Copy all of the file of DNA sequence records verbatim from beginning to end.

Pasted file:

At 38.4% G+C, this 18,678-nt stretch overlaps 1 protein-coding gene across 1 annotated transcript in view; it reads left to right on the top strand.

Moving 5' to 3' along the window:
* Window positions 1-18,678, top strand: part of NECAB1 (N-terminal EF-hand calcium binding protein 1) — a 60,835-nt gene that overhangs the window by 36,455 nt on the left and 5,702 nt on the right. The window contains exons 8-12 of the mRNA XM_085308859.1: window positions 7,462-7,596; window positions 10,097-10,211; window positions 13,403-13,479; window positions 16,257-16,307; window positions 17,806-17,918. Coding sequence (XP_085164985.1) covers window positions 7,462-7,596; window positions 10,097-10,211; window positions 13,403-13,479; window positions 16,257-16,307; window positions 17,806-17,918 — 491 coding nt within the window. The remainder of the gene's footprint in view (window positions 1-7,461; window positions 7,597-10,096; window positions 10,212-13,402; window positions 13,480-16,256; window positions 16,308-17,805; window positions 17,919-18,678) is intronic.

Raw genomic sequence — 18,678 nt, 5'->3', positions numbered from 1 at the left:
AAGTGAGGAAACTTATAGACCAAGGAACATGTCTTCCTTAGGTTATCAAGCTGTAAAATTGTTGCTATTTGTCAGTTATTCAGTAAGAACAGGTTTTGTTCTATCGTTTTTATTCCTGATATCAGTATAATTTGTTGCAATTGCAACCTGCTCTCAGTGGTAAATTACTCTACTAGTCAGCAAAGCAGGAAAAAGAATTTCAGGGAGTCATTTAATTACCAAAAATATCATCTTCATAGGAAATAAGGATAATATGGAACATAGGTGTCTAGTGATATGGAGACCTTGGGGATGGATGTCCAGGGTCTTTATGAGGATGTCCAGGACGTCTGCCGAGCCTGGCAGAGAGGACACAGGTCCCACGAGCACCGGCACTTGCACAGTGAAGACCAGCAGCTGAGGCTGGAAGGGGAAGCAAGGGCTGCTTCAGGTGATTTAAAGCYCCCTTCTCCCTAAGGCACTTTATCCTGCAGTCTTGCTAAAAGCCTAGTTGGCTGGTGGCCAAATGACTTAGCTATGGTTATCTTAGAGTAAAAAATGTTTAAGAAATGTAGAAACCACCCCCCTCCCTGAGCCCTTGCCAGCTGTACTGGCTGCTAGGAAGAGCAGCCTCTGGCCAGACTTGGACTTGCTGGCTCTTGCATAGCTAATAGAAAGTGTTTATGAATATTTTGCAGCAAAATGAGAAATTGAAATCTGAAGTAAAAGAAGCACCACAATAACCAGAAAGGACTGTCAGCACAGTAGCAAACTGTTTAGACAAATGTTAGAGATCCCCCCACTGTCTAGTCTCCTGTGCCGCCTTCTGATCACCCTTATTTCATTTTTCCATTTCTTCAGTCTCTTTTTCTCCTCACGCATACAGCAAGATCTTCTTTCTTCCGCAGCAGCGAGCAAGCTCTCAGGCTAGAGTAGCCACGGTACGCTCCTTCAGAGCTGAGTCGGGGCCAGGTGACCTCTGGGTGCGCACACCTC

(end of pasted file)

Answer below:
At 38.4% G+C, this 18,678-nt stretch overlaps 1 protein-coding gene across 1 annotated transcript in view; it reads left to right on the top strand.

Moving 5' to 3' along the window:
* Window positions 1-18,678, top strand: part of NECAB1 (N-terminal EF-hand calcium binding protein 1) — a 60,835-nt gene that overhangs the window by 36,455 nt on the left and 5,702 nt on the right. The window contains exons 8-12 of the mRNA XM_085308859.1: window positions 7,462-7,596; window positions 10,097-10,211; window positions 13,403-13,479; window positions 16,257-16,307; window positions 17,806-17,918. Coding sequence (XP_085164985.1) covers window positions 7,462-7,596; window positions 10,097-10,211; window positions 13,403-13,479; window positions 16,257-16,307; window positions 17,806-17,918 — 491 coding nt within the window. The remainder of the gene's footprint in view (window positions 1-7,461; window positions 7,597-10,096; window positions 10,212-13,402; window positions 13,480-16,256; window positions 16,308-17,805; window positions 17,919-18,678) is intronic.

Raw genomic sequence — 18,678 nt, 5'->3', positions numbered from 1 at the left:
AAGTGAGGAAACTTATAGACCAAGGAACATGTCTTCCTTAGGTTATCAAGCTGTAAAATTGTTGCTATTTGTCAGTTATTCAGTAAGAACAGGTTTTGTTCTATCGTTTTTATTCCTGATATCAGTATAATTTGTTGCAATTGCAACCTGCTCTCAGTGGTAAATTACTCTACTAGTCAGCAAAGCAGGAAAAAGAATTTCAGGGAGTCATTTAATTACCAAAAATATCATCTTCATAGGAAATAAGGATAATATGGAACATAGGTGTCTAGTGATATGGAGACCTTGGGGATGGATGTCCAGGGTCTTTATGAGGATGTCCAGGACGTCTGCCGAGCCTGGCAGAGAGGACACAGGTCCCACGAGCACCGGCACTTGCACAGTGAAGACCAGCAGCTGAGGCTGGAAGGGGAAGCAAGGGCTGCTTCAGGTGATTTAAAGCYCCCTTCTCCCTAAGGCACTTTATCCTGCAGTCTTGCTAAAAGCCTAGTTGGCTGGTGGCCAAATGACTTAGCTATGGTTATCTTAGAGTAAAAAATGTTTAAGAAATGTAGAAACCACCCCCCTCCCTGAGCCCTTGCCAGCTGTACTGGCTGCTAGGAAGAGCAGCCTCTGGCCAGACTTGGACTTGCTGGCTCTTGCATAGCTAATAGAAAGTGTTTATGAATATTTTGCAGCAAAATGAGAAATTGAAATCTGAAGTAAAAGAAGCACCACAATAACCAGAAAGGACTGTCAGCACAGTAGCAAACTGTTTAGACAAATGTTAGAGATCCCCCCACTGTCTAGTCTCCTGTGCCGCCTTCTGATCACCCTTATTTCATTTTTCCATTTCTTCAGTCTCTTTTTCTCCTCACGCATACAGCAAGATCTTCTTTCTTCCGCAGCAGCGAGCAAGCTCTCAGGCTAGAGTAGCCACGGTACGCTCCTTCAGAGCTGAGTCGGGGCCAGGTGACCTCTGGGTGCGCACACCTC